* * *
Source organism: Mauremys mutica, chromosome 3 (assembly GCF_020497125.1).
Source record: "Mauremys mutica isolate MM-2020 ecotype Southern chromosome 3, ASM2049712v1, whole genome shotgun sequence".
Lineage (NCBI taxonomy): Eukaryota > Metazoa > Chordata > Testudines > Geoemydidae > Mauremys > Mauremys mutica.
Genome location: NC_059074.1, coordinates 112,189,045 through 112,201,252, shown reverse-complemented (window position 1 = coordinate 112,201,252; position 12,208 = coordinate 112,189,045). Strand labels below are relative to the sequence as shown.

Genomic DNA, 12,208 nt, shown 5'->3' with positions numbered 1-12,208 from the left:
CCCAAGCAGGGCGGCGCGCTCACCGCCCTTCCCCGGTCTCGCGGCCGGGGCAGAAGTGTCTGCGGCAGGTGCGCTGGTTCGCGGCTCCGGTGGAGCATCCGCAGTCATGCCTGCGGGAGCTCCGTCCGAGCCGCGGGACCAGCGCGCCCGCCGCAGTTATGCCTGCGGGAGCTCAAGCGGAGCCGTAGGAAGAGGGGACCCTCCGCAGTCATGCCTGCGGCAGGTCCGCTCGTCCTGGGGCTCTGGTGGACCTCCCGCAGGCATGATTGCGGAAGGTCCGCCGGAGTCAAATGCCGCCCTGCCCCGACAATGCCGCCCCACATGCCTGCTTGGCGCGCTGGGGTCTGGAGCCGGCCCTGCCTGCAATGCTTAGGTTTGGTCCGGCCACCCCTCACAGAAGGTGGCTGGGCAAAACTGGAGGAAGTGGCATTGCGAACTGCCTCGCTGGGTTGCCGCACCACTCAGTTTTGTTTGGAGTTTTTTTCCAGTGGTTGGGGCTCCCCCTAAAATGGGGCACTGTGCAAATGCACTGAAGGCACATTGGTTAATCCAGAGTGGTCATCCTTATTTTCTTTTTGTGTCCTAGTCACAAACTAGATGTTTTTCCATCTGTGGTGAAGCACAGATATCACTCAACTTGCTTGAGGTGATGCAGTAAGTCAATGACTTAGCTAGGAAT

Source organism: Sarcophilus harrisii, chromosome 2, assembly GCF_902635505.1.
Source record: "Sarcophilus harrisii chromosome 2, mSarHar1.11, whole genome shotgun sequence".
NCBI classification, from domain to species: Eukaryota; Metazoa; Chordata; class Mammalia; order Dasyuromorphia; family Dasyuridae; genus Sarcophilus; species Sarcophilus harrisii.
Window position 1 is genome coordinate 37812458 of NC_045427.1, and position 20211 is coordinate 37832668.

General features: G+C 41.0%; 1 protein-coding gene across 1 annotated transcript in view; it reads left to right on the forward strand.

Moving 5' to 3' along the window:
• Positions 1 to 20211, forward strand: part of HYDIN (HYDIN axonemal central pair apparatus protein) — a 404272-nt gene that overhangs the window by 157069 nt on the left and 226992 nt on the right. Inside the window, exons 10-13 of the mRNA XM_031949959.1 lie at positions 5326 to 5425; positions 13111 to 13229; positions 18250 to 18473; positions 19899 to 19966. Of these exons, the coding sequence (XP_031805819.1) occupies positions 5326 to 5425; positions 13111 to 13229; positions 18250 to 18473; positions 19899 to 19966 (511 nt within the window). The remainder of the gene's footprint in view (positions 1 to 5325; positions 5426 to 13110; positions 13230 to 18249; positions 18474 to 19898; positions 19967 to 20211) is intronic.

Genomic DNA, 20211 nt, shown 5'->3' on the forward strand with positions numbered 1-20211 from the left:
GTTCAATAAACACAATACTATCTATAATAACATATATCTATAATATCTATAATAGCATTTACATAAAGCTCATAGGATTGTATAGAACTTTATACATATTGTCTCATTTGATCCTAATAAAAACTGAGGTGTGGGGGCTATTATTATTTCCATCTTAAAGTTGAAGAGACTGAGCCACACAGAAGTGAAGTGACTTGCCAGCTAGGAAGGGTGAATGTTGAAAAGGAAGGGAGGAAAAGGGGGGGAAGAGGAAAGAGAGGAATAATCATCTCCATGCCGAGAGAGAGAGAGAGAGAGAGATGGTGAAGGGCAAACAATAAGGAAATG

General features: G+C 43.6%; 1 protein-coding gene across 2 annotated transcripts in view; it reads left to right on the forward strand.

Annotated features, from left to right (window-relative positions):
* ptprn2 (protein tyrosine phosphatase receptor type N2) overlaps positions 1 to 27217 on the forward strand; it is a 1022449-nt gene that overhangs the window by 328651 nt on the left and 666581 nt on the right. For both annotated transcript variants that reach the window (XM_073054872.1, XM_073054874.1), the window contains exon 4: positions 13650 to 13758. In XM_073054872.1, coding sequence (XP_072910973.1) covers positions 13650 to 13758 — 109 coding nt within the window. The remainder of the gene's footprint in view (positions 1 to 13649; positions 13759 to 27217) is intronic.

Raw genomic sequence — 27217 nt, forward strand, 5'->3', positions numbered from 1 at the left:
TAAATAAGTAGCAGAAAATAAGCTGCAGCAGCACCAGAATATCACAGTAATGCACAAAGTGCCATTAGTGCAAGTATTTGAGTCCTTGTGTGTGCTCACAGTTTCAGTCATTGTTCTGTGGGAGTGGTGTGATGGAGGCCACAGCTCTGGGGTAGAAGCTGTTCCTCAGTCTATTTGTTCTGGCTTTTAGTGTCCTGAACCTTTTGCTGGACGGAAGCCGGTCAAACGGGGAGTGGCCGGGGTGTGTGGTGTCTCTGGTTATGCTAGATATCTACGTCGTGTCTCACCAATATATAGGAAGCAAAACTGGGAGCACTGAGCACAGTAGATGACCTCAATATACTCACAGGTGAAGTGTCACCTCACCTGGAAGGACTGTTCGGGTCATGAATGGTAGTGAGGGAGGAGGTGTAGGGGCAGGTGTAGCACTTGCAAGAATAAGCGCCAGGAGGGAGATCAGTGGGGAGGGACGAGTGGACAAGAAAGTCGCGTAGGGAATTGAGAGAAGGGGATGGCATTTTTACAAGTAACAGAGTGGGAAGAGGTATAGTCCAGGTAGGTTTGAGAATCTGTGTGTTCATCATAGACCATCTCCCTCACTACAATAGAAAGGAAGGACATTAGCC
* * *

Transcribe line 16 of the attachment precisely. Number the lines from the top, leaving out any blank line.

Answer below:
General features: G+C 43.6%; 1 protein-coding gene across 2 annotated transcripts in view; it reads left to right on the forward strand.